Truck museum puts the public in big rig driver's seat

If Dad always wanted to be a long-distance truck driver, there's a way to make his wish come true Ñ for a very short haul.

The Pacific Northwest Truck Museum in Brooks, 8 miles north of Salem, is holding its second 'Trucker for a Day' event, which includes 15 minutes of drive time.

The museum is part of Antique Powerland, home to 300 farm tractors and well-known for the end-of-July Oregon Steamup. The Oregon Electric Railway Museum has a mile of track that circles the 65-acre grounds.

Two years ago, the first 'Trucker for a Day' drew 80 entries. When it wasn't repeated last year, 'the phone rang off the hook,' remembers Don Butcher, the museum's vice president and co-founder.

Ten local trucking firms from Gresham Transfer to Walsh Trucking will donate trucks and drivers for the occasion. Dads with dreams first will get to ride around a half-mile track with an instructor, then take the wheel themselves.

They can learn about air brakes, two-speed axles and what it takes to be a long-haul driver these days, as they maneuver 'conventionals' around the circuit. These are the trucks with huge hoods Ñ Peterbilts, Kenworths, Internationals, Freightliners and Volvos.

Another plus is that drivers will get a free look around the 25,000-square-foot, 74-truck museum and be able to talk to gnarled old-timers such as Butcher, Red Nelson and museum President Don Wright. Between 1937 and 1990, these veterans drove millions of miles in their semis.

There's a 1973 Kenworth tanker in the museum with 8 million recorded miles Ñ that's 16 trips to the moon and back.

Museum visitors also can see trucks dating to a 1897 horse-drawn cart, Fred Meyer's own 1925 Model T delivery truck, the only Mercedes diesel V8 Freightliner ever made, a 12-foot tall Kenworth airport snowplow with a 1,071-cubic-inch Hall-Scott engine and a miniature Freightliner cabover semi built by retired Freightliner boss Ken Self.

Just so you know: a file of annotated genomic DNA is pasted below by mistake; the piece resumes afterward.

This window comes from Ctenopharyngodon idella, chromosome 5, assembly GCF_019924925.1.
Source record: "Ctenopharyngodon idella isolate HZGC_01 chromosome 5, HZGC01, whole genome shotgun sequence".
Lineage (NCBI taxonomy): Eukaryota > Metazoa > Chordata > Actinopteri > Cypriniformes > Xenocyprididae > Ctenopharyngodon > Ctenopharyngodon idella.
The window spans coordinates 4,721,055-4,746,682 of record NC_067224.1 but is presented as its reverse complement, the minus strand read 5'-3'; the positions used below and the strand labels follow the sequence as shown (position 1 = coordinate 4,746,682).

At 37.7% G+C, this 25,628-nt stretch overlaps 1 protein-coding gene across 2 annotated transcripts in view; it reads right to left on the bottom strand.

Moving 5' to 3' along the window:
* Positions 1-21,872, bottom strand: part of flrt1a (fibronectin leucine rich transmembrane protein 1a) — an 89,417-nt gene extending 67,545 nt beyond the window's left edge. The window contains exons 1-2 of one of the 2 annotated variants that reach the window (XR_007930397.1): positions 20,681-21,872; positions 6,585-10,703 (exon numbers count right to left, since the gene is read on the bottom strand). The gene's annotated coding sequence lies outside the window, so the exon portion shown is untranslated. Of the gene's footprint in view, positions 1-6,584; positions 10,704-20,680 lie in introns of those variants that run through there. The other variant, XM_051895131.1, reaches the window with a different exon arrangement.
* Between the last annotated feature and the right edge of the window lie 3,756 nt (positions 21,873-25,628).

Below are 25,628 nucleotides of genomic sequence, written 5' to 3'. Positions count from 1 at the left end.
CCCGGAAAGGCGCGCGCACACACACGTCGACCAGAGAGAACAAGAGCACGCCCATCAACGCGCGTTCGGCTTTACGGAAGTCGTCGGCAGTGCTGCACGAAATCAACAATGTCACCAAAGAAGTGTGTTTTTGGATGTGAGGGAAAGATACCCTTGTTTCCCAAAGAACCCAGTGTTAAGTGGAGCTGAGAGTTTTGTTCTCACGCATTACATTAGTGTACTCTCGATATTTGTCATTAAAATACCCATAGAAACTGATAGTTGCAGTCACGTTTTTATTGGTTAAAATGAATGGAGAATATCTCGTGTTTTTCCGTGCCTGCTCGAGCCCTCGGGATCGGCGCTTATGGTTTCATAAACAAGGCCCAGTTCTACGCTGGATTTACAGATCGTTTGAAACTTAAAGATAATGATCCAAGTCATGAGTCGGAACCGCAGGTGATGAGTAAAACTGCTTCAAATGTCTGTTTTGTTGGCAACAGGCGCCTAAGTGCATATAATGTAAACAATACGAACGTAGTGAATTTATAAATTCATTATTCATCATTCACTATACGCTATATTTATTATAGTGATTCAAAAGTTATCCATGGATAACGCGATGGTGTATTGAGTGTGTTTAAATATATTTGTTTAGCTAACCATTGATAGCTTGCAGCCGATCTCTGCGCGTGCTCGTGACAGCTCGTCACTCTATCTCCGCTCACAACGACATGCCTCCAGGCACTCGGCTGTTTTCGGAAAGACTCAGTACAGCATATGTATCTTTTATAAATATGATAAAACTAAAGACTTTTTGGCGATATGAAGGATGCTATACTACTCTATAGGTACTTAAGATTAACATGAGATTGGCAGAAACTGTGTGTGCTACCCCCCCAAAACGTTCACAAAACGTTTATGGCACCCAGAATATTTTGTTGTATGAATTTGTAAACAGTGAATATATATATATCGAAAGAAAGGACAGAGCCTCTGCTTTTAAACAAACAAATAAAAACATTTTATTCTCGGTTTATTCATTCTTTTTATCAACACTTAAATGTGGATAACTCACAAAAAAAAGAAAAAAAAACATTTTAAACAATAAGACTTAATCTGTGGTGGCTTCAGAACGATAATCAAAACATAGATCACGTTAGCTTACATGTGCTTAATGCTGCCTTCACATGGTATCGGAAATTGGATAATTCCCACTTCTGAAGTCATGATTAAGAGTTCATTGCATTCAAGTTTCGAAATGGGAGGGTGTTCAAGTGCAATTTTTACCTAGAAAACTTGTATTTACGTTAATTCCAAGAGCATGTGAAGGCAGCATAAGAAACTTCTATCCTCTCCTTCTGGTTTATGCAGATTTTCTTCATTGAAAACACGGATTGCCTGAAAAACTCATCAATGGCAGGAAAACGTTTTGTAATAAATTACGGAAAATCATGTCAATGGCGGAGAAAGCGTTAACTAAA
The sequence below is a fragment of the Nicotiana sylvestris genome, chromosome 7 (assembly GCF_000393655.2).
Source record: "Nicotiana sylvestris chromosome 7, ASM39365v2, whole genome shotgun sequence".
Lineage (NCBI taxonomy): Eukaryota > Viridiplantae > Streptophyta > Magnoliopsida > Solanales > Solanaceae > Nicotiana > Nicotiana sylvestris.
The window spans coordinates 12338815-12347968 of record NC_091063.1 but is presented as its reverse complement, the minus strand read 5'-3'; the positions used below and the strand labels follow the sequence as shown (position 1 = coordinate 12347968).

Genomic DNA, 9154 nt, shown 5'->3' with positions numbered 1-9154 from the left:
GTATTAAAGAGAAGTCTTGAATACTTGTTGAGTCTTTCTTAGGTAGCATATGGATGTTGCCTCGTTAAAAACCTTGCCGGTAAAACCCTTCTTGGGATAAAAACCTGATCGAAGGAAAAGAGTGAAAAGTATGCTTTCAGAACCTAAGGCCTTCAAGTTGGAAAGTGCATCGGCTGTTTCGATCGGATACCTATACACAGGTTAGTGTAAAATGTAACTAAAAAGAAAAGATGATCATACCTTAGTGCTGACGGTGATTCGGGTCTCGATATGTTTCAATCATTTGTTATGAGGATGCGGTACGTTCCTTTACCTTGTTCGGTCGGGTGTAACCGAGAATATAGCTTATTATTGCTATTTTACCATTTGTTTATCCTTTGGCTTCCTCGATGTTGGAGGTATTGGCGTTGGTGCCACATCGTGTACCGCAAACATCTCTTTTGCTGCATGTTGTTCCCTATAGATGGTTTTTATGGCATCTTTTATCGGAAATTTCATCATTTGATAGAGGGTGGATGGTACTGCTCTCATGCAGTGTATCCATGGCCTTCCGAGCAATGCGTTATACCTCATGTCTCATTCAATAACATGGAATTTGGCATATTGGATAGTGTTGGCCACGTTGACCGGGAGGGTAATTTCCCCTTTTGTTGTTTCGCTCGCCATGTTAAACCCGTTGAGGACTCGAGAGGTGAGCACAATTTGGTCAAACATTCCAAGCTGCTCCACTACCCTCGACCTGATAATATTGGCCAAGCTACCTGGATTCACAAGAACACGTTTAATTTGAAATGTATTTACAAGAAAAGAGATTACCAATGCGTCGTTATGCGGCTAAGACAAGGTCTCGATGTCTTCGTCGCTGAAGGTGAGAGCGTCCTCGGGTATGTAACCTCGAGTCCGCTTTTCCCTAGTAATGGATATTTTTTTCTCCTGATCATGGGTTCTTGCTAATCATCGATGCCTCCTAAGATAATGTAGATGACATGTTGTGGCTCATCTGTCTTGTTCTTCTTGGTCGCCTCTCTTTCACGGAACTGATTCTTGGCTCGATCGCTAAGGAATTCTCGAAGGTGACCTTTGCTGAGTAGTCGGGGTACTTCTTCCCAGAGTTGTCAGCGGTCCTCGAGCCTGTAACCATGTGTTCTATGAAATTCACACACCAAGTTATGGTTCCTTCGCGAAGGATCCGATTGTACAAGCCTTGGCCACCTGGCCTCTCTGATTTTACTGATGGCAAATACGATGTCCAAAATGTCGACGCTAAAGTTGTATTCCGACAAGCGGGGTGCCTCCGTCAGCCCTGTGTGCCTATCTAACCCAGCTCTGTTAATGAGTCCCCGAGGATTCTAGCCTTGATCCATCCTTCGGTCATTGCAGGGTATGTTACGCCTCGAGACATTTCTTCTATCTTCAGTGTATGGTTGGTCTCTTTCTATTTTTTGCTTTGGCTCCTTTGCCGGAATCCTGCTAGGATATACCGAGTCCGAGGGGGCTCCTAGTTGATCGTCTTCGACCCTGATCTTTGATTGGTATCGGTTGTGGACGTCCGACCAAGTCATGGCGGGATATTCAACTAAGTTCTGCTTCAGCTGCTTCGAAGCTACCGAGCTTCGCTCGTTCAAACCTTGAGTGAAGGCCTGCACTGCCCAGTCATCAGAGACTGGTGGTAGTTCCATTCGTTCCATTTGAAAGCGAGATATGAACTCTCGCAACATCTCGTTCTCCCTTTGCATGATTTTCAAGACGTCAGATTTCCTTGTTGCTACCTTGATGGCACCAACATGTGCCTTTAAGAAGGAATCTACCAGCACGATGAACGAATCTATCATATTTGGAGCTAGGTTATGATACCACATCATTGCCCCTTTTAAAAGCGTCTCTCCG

The veterans have amazing stories: Butcher offers several tips on how to transport molasses, which he used to take to Boise, driving for Silver Eagle.

'If you come up to a stoplight, just before it changes green, hit the brakes sharply, the molasses will surge forward Ñ and you can take off in second,' he says.

Trucks were spartan 50 years ago. Compared to modern luxury rigs with their air-suspended seats and motel-room sleepers behind the cab, power steering and auto-shift transmissions, trucks from the '40s and '50s were uncomfortable, noisy and complicated, with multiple gearbox and axle combinations. The museum's red '66 Kenworth has two four-speed gear levers, and the driver has to recall which combination he's using, Nelson says.

Pointing at a '53 Kenworth, Butcher recalls displaying it at a Jubitz truck stop:

'The question we most often got was, 'Did you guys really drive these things?' '

Representatives of the Clackamas-based IITR Truck School will be on hand to answer employment questions, should the hook be set.

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